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Ranking Kansas football position units: No. 7, safeties/nickel backs

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Kansas safety Tyrone Miller Jr. takes off as he works through a drill during practice on Tuesday, April 11, 2017.

Kansas safety Tyrone Miller Jr. takes off as he works through a drill during practice on Tuesday, April 11, 2017. by Nick Krug

In a subtle way, nickel back Tevin Shaw, who steadily improved throughout his five seasons in the program, will be the toughest player on the defense to replace.

He had built a strong knowledge base on the responsibilities of every position on the defense, delivered hard hits in run support and knew how to get after the quarterback.

To replace Shaw, defensive coordinator Clint Bowen has the option of rotating two players with distinctly different games and frames.

Senior Derrick Neal, used at receiver and cornerback at various times during his career, has found a home at nickel. Bowen felt the need to get faster, better in pass coverage, at the position and Neal answers those needs.

When Bowen needs to emphasize run support, he can turn to safety Bryce Torneden to play nickel.

When Torneden is at nickel, Kansas will have two players in the secondary who pack a good deal of velocity into their hard hits.

Safety Mike Lee was supposed to be a senior in high school during the 2016 season, but he graduated early and players throughout the Big 12 have the bruises to prove it. That includes teammate Ryan Schadler, rocked hard by Lee on a pass play quarterback Peyton Bender wishes he could have taken back. The football office should circulate that hit and Lee’s ensuing celebration to every media outlet on the planet in hopes receivers will watch it and inevitably wonder how hard Lee will blast someone playing for the other side if he’ll do that to a teammate.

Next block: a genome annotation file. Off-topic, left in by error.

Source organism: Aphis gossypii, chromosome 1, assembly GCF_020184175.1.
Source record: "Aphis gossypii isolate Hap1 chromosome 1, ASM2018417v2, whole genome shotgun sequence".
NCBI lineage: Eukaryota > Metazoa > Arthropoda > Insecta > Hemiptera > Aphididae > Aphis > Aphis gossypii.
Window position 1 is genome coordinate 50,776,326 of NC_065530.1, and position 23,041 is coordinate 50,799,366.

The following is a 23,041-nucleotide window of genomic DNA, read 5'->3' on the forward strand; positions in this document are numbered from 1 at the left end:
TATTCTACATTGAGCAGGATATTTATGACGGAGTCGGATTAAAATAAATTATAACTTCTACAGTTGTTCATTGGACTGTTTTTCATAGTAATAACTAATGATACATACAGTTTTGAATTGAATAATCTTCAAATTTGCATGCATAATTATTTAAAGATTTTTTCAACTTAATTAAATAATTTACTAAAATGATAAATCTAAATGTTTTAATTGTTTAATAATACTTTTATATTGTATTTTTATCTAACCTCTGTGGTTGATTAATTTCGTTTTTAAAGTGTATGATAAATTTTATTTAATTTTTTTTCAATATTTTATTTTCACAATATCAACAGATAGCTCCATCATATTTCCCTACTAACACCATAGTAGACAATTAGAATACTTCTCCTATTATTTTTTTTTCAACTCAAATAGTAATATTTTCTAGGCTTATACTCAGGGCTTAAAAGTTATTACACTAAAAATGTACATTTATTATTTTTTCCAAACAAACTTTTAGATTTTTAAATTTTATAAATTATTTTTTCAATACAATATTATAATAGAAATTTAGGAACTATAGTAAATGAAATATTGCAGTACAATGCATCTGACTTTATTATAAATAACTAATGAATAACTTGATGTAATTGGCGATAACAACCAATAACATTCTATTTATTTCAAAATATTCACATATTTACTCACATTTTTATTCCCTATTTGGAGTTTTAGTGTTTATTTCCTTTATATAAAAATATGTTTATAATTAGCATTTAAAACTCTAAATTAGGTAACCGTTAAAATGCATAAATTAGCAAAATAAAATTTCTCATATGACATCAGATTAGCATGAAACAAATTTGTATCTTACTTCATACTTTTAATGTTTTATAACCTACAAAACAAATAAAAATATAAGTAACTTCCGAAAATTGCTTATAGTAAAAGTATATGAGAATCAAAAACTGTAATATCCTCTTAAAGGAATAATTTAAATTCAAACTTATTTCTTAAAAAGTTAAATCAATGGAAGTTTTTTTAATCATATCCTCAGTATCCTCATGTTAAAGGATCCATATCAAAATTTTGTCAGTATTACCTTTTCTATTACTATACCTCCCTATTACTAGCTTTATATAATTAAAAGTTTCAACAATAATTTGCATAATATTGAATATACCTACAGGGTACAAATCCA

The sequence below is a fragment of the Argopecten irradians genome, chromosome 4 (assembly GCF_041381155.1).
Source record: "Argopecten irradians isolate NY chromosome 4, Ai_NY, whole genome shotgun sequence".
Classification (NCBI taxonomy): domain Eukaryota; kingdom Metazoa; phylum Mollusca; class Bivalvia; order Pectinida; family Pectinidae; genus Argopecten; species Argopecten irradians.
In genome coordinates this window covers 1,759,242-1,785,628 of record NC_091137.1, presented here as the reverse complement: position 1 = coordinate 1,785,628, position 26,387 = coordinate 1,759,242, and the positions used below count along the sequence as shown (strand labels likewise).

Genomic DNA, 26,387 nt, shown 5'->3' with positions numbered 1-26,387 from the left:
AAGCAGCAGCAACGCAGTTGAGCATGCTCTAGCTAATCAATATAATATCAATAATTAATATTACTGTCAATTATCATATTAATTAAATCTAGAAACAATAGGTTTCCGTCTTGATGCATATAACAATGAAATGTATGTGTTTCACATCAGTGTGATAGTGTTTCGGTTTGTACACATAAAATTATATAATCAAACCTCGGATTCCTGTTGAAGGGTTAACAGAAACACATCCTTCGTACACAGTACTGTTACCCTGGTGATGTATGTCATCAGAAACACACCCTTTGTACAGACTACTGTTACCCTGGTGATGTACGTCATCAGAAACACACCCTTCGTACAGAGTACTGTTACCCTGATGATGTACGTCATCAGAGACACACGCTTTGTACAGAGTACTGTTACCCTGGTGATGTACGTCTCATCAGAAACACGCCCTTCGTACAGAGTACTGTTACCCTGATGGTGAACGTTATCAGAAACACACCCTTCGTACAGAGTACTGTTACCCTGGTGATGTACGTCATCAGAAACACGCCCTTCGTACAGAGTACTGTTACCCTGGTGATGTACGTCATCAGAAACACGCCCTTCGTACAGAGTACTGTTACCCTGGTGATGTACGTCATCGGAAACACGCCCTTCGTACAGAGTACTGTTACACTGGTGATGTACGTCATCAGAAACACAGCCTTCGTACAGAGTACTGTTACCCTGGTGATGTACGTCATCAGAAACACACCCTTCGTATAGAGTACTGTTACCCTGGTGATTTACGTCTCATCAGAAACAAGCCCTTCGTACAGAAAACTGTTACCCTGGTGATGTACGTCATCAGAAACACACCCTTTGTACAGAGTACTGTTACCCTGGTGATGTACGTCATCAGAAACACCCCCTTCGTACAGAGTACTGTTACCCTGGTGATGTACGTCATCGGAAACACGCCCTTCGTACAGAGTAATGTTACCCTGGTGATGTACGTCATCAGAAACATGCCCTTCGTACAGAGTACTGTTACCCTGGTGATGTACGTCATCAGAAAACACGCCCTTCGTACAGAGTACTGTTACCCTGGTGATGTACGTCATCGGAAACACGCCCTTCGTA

Lee’s pursuit of the big hit sometimes makes him play with too much emotion, which results in him playing out of his position. That’s why Beaty has a favorite reminder for Lee, telling him, “I want you lead the conference in tackles, but I don’t want you lead the conference in missed tackles as well.”

A second year in the back of the defense will increase Lee’s knowledge and refine his discipline. It’s easier to coach those things that to try to teach the rugged fearlessness and speed with which Lee plays into a player not born with those qualities. It makes for a lethal blend of attributes for a playmaker who has a nose for the ball. His interception in overtime in KU's first victory against Texas since 1938 put a huge exclamation point on his terrific game.

Concerns about safety were greater coming into spring than coming out of it, thanks to junior Tyrone Miller showing so well.

A safety in high school, Miller was pressed into duty at cornerback as a true freshman and didn’t have the speed to play the position in the Big 12. Back at safety as a sophomore, Miller fell well short of expectations, but bounced back in a big way during the spring.

Sophomore Shaquille Richmond and possibly incoming freshman Robert Topps lend depth.

Junior converted receiver Emannuel Moore has the right physical gifts for the position that he began practicing late in the 2016 season. He’ll need another year to learn the nuances of playing safety in order for the staff to have a better feel for just how good he can become, but he’ll make his way onto the field this season.

Sophomore Shaquille Richmond and possibly incoming freshman Robert Topps lend depth.

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